For Orioles, No Relief in Sight
First-Half Problems Have Carried Over: Devil Rays 7, Orioles 2
By Dave Sheinin
Washington Post Staff Writer
Monday, July 19, 2004; Page D09
ST. PETERSBURG, Fla., July 18 -- The three-day all-star break brought no miracle cure for what ails the Baltimore Orioles, nor any great epiphany. The first half of the season found the Orioles to be a team that cannot hit left-handed pitching, cannot depend on its bullpen for quality relief and cannot rise above those deficiencies. And their first series of the second half showed nothing but the same.
A 7-2 loss to the Tampa Bay Devil Rays sent the Orioles on to Kansas City no closer to finding answers to their profound problems than they were before the break. Although they split a four-game series here this weekend, the Orioles (39-50) departed Sunday evening filled with frustration.
"If I had an answer, I'd give it to you," Manager Lee Mazzilli said. "But I don't."
Mazzilli was answering a specific question about the team's strange inability to hit lefties, but his expression of bafflement could have applied to just about any segment of the team.
In front of a crowd of 13,656 at Tropicana Field, the Devil Rays broke open a 2-2 game with a five-run outburst in the sixth inning, which began against Orioles starter Dave Borkowski (1-1) and continued against right-handers Eddy Rodriguez, who faced three batters and gave up three singles, and Mike DeJean, who served up a two-run triple to all-star Carl Crawford.
"Any momentum we had going," said Borkowski, making his second start since being called up from Class AAA Ottawa, "I killed it."
The Devil Rays' unparalleled team speed served them well in the series, as Crawford alone racked up four triples in four games. In addition, rookie speedster Joey Gathright scored from first base on Jose Cruz's double down the left-field line in the fifth inning Sunday, although he was aided by the fact second baseman Brian Roberts, the cut-off man on the play, had trouble getting the ball out of his glove before the throw home.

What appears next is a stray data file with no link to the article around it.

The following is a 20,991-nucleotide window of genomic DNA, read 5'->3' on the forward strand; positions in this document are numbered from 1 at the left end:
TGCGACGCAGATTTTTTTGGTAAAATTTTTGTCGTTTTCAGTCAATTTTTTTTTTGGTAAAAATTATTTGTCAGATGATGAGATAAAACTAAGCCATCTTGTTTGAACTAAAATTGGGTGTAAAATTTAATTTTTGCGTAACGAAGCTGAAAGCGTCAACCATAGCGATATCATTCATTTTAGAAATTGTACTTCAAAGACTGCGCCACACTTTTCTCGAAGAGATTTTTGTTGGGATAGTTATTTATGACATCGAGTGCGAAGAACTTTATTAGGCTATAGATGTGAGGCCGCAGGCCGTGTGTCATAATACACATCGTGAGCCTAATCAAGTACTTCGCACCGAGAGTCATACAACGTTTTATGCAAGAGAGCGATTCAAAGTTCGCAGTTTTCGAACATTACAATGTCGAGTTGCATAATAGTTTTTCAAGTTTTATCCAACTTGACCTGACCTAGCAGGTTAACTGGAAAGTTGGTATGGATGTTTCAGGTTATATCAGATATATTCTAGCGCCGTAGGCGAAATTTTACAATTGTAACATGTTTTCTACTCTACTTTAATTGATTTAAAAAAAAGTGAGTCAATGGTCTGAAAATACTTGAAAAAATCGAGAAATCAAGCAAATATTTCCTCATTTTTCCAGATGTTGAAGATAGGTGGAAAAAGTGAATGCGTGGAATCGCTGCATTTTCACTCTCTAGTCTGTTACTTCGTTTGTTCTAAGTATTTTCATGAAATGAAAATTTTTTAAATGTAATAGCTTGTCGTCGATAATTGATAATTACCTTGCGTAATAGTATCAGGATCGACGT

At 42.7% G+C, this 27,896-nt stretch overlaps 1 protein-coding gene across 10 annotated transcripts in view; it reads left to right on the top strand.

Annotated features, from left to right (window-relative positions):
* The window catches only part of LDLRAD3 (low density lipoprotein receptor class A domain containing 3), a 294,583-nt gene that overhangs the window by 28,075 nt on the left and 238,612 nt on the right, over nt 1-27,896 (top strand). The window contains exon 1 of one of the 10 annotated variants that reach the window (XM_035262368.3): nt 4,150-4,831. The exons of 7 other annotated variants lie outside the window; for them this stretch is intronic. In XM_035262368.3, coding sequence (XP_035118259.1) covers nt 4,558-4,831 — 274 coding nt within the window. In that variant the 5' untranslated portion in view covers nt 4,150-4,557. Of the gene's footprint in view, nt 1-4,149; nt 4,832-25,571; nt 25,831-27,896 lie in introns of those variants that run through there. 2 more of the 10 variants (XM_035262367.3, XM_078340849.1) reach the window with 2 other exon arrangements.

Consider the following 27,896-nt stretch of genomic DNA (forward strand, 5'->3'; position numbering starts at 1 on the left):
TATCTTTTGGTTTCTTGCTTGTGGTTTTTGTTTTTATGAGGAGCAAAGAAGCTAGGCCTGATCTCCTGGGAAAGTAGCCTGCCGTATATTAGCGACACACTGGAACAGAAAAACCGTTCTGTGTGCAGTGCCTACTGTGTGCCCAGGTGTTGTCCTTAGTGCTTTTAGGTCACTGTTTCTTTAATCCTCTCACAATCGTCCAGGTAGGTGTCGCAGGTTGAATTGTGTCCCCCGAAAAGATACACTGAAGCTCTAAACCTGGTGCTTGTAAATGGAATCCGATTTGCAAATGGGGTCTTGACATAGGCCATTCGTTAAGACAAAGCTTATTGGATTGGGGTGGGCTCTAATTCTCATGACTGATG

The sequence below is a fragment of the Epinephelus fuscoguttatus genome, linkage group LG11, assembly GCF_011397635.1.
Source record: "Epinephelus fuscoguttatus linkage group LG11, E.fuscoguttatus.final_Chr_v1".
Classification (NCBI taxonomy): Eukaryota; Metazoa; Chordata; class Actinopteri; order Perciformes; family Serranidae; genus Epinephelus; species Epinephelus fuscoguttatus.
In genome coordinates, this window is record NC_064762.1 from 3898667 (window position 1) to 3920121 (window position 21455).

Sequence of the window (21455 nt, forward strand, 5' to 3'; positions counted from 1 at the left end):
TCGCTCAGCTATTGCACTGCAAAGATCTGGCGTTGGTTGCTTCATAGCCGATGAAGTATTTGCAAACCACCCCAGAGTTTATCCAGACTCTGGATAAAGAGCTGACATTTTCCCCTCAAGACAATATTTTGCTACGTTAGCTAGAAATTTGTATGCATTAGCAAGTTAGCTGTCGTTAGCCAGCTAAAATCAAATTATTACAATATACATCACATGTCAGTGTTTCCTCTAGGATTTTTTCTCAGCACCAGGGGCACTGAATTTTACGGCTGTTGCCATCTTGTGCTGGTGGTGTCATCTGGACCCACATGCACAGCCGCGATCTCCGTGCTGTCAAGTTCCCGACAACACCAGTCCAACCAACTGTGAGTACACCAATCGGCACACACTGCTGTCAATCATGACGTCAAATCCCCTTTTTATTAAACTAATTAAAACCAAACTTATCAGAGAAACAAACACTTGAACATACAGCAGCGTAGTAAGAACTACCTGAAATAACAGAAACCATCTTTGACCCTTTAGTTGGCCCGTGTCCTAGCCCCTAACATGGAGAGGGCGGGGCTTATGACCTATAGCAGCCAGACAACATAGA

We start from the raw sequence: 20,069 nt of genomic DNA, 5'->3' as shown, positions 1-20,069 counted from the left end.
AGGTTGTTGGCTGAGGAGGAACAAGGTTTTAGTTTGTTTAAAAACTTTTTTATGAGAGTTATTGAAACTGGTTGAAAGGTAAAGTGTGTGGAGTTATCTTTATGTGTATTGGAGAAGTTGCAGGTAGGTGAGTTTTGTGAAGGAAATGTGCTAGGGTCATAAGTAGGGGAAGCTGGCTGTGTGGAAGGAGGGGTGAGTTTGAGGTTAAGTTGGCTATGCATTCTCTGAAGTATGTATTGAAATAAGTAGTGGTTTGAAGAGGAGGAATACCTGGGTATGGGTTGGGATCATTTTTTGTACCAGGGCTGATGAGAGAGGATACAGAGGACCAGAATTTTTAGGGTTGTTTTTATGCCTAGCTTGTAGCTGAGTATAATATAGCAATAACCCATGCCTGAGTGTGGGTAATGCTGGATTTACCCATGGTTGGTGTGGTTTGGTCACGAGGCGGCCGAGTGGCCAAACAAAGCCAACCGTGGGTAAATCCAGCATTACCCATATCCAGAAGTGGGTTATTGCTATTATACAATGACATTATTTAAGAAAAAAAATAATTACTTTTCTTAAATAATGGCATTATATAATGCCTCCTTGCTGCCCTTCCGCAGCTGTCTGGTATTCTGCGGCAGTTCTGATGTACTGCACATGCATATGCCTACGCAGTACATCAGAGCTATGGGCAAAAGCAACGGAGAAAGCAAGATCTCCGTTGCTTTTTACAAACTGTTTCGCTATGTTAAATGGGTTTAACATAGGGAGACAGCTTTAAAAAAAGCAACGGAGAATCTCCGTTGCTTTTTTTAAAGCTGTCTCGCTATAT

Meantime, the Orioles' offense was stifled by left-hander Mark Hendrickson, a 6-foot-9 former NBA player with modest baseball credentials. Two of his 19 big-league wins, amassed over a three-year career, have come in the last two weeks against the Orioles. He shut them out over eight innings in Baltimore on July 6, and on Sunday pitched the first nine-inning complete game of his career.
The return of third baseman Melvin Mora -- and his .347 batting average -- from the disabled list failed to end the Orioles' maddening run of frustration against left-handed pitching. Although Mora hit a solo opposite-field homer in the sixth inning, the Orioles still lost for the 21st time in 30 games started by lefties.
One scout from another team who has seen the Orioles frequently said they are "unbelievably susceptible" to changeups, especially from lefties. But Hendrickson relied mainly on fastballs Sunday. In any case, the Orioles' .242 batting average against lefties this season ranks next to last in the league.
"We've been hitting extra [before games]. But you have to do it in the game," Mazzilli said. "You have to take what we do and you have to implement it in the game."
Borkowski's downfall began when he walked leadoff hitter Aubrey Huff in the sixth inning after getting ahead 1-2 in the count. After Julio Lugo followed with a sharp single to left, Borkowski's afternoon was over.
Lefty John Parrish entered and quickly struck out Tino Martinez for the first out, but then Rodriguez came in, faced three batters and retired none. The key batter for Rodriguez was his first, rookie Jorge Cantu, who hit a grounder in the hole at shortstop that Miguel Tejada could not come up with. Two singles later, it was 5-2.
With lefty Buddy Groom unavailable after pitching in three straight games, Mazzilli turned to DeJean to face the left-handed-hitting Crawford, who blasted DeJean's second pitch high off the right-center wall for a two-run triple. Game over.
"We still have a lot of the second half left," said Orioles right fielder Jerry Hairston. "It's just one series."
Orioles Notes: The team will need an additional starter to pitch one end of Thursday's day-night doubleheader in Boston, and Mazzilli does not want to start a reliever, as he did with John Parrish on July 7 with disastrous results (a 13-3 loss to Tampa Bay).
The Orioles could reach down to Ottawa and call up either lefty Bruce Chen (3-1 with a 3.06 ERA at Ottawa) or top prospect John Maine (4-5, 4.26). . . .
Hairston made his 13th and 14th starts of the season in right field the past two games and has contributed a spectacular catch each time. On Saturday, he made a diving grab down the line, and on Sunday he made a leaping snag of Cruz's line drive just shy of the warning track. . . . To make room for Mora, the team optioned infielder Jose Leon to Ottawa.
© 2004 The Washington Post Company